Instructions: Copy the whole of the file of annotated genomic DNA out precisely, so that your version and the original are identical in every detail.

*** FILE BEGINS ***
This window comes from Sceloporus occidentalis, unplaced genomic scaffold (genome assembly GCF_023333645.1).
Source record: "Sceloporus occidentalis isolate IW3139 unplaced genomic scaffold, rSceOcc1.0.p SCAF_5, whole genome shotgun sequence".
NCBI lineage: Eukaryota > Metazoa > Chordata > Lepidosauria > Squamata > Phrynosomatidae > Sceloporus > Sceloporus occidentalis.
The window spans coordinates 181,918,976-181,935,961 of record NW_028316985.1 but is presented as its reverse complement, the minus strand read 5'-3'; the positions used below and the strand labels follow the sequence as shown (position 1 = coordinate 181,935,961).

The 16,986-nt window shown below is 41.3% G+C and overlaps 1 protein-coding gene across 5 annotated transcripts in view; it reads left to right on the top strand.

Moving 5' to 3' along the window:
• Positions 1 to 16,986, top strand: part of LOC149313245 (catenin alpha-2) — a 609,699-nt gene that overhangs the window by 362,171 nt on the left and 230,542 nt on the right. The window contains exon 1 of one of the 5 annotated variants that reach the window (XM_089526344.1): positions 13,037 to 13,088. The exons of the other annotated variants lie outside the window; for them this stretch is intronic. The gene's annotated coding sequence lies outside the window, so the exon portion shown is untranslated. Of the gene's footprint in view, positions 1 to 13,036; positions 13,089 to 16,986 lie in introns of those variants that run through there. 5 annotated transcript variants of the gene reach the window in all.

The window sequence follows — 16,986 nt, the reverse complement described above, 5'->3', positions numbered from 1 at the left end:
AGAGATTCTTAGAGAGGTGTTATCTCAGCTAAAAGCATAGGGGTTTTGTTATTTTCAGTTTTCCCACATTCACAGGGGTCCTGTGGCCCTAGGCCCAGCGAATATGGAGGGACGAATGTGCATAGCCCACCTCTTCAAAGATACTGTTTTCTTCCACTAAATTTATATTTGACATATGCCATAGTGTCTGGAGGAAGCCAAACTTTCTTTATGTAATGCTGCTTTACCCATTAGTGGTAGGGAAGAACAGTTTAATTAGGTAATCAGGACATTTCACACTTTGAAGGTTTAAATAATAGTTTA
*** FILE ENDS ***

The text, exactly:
This window comes from Sceloporus occidentalis, unplaced genomic scaffold (genome assembly GCF_023333645.1).
Source record: "Sceloporus occidentalis isolate IW3139 unplaced genomic scaffold, rSceOcc1.0.p SCAF_5, whole genome shotgun sequence".
NCBI lineage: Eukaryota > Metazoa > Chordata > Lepidosauria > Squamata > Phrynosomatidae > Sceloporus > Sceloporus occidentalis.
The window spans coordinates 181,918,976-181,935,961 of record NW_028316985.1 but is presented as its reverse complement, the minus strand read 5'-3'; the positions used below and the strand labels follow the sequence as shown (position 1 = coordinate 181,935,961).

The 16,986-nt window shown below is 41.3% G+C and overlaps 1 protein-coding gene across 5 annotated transcripts in view; it reads left to right on the top strand.

Moving 5' to 3' along the window:
• Positions 1 to 16,986, top strand: part of LOC149313245 (catenin alpha-2) — a 609,699-nt gene that overhangs the window by 362,171 nt on the left and 230,542 nt on the right. The window contains exon 1 of one of the 5 annotated variants that reach the window (XM_089526344.1): positions 13,037 to 13,088. The exons of the other annotated variants lie outside the window; for them this stretch is intronic. The gene's annotated coding sequence lies outside the window, so the exon portion shown is untranslated. Of the gene's footprint in view, positions 1 to 13,036; positions 13,089 to 16,986 lie in introns of those variants that run through there. 5 annotated transcript variants of the gene reach the window in all.

The window sequence follows — 16,986 nt, the reverse complement described above, 5'->3', positions numbered from 1 at the left end:
AGAGATTCTTAGAGAGGTGTTATCTCAGCTAAAAGCATAGGGGTTTTGTTATTTTCAGTTTTCCCACATTCACAGGGGTCCTGTGGCCCTAGGCCCAGCGAATATGGAGGGACGAATGTGCATAGCCCACCTCTTCAAAGATACTGTTTTCTTCCACTAAATTTATATTTGACATATGCCATAGTGTCTGGAGGAAGCCAAACTTTCTTTATGTAATGCTGCTTTACCCATTAGTGGTAGGGAAGAACAGTTTAATTAGGTAATCAGGACATTTCACACTTTGAAGGTTTAAATAATAGTTTA